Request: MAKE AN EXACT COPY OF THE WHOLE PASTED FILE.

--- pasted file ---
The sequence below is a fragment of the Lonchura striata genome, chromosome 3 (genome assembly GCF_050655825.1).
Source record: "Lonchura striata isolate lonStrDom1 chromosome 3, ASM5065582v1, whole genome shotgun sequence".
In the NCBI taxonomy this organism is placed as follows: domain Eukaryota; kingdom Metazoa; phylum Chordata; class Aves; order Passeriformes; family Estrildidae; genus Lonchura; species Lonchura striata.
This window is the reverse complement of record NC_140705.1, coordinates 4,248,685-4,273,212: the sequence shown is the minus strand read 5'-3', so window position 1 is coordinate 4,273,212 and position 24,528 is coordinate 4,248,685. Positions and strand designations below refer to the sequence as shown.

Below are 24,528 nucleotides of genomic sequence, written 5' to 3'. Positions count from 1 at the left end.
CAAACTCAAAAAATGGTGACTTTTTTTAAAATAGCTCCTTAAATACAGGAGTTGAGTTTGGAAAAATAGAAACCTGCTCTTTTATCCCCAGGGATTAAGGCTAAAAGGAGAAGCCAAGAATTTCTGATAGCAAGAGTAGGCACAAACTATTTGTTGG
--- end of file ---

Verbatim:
The sequence below is a fragment of the Lonchura striata genome, chromosome 3 (genome assembly GCF_050655825.1).
Source record: "Lonchura striata isolate lonStrDom1 chromosome 3, ASM5065582v1, whole genome shotgun sequence".
In the NCBI taxonomy this organism is placed as follows: domain Eukaryota; kingdom Metazoa; phylum Chordata; class Aves; order Passeriformes; family Estrildidae; genus Lonchura; species Lonchura striata.
This window is the reverse complement of record NC_140705.1, coordinates 4,248,685-4,273,212: the sequence shown is the minus strand read 5'-3', so window position 1 is coordinate 4,273,212 and position 24,528 is coordinate 4,248,685. Positions and strand designations below refer to the sequence as shown.

Below are 24,528 nucleotides of genomic sequence, written 5' to 3'. Positions count from 1 at the left end.
CAAACTCAAAAAATGGTGACTTTTTTTAAAATAGCTCCTTAAATACAGGAGTTGAGTTTGGAAAAATAGAAACCTGCTCTTTTATCCCCAGGGATTAAGGCTAAAAGGAGAAGCCAAGAATTTCTGATAGCAAGAGTAGGCACAAACTATTTGTTGG